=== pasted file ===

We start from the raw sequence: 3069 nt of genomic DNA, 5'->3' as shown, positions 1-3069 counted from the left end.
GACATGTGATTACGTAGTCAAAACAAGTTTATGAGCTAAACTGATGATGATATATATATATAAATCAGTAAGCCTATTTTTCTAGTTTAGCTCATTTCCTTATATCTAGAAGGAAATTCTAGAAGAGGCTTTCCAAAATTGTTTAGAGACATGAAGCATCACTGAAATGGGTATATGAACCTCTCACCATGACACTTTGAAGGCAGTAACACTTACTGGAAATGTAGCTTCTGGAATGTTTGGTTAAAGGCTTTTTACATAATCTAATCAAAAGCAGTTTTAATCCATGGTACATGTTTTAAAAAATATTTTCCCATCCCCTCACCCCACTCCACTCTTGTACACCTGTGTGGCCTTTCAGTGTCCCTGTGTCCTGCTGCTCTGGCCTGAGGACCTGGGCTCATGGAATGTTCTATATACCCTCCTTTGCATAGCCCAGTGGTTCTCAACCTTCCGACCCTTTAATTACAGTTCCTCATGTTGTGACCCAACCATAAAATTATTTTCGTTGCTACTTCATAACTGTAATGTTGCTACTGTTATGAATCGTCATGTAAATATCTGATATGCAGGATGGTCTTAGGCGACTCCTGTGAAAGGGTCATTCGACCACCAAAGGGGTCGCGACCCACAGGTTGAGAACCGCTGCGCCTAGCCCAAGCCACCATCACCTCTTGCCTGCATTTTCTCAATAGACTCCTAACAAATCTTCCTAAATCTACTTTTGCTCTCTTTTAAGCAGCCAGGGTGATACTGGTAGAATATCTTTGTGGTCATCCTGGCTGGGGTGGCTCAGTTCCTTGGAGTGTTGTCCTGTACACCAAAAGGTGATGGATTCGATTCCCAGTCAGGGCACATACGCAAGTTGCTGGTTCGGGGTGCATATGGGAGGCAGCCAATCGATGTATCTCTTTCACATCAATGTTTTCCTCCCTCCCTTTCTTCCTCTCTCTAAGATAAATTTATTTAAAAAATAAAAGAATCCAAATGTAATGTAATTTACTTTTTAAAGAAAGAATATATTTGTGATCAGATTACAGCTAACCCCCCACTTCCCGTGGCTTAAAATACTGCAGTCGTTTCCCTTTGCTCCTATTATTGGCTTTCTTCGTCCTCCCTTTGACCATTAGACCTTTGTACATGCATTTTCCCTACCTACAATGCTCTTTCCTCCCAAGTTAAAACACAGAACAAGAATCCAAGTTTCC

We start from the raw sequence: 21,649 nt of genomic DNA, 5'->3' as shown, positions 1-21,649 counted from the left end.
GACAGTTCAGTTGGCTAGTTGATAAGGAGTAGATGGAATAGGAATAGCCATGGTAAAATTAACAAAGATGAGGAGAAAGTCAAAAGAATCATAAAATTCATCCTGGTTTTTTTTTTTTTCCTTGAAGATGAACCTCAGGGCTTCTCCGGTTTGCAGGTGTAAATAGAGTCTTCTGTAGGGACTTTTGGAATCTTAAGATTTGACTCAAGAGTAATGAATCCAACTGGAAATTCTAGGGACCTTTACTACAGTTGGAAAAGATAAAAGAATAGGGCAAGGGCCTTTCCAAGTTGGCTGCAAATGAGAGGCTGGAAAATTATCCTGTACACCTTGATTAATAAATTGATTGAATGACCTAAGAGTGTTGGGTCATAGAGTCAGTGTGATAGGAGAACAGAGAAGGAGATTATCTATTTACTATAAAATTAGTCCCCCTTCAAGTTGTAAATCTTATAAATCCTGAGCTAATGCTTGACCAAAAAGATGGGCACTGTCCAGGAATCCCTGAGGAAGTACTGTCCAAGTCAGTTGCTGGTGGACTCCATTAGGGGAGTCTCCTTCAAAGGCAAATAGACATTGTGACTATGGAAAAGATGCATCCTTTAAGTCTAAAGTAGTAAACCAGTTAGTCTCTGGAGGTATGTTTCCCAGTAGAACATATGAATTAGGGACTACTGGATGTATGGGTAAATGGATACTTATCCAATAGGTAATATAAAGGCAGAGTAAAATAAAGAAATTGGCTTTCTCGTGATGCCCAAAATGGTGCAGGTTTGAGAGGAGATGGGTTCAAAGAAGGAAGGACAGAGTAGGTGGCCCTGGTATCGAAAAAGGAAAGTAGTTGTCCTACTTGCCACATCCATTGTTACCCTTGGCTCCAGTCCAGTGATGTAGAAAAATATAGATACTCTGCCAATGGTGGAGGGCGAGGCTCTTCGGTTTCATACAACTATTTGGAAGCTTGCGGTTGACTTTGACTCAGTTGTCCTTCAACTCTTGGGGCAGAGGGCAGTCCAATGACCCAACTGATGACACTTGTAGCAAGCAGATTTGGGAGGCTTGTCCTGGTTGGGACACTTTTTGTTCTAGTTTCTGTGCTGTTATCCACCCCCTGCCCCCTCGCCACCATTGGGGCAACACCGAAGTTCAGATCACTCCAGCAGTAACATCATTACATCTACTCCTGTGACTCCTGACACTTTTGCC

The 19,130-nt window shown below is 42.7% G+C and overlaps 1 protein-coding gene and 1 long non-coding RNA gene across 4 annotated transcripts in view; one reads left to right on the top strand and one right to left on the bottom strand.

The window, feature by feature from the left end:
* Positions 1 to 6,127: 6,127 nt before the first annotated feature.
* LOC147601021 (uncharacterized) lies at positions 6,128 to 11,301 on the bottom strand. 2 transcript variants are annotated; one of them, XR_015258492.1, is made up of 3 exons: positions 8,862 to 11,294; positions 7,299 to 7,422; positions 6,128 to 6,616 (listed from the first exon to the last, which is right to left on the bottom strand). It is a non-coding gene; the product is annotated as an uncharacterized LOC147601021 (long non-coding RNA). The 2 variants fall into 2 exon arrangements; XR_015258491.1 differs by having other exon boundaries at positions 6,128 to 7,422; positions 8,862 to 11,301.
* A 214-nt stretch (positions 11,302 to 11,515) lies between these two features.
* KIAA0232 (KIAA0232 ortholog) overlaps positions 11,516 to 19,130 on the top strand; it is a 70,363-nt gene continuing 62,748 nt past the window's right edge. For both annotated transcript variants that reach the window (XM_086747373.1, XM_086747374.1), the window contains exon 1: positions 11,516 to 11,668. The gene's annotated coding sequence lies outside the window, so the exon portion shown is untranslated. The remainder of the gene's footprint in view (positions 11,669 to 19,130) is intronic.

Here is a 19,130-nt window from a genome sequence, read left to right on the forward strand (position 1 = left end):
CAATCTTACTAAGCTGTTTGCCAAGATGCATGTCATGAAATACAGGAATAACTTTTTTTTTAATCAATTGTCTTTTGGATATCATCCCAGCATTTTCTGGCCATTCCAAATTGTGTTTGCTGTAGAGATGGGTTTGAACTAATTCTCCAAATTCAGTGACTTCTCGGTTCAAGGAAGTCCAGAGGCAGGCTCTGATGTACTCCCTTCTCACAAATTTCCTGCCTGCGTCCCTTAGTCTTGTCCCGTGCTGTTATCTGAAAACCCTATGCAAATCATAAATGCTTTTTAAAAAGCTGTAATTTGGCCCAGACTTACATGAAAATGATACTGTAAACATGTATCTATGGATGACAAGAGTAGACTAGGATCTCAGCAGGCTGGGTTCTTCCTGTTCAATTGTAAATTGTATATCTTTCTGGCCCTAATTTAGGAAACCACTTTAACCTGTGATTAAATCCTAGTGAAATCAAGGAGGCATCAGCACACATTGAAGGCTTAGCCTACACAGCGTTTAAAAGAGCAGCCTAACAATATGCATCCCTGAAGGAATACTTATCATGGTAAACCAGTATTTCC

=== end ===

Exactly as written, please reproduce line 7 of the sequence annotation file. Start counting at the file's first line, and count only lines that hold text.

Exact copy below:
* Positions 1 to 6,127: 6,127 nt before the first annotated feature.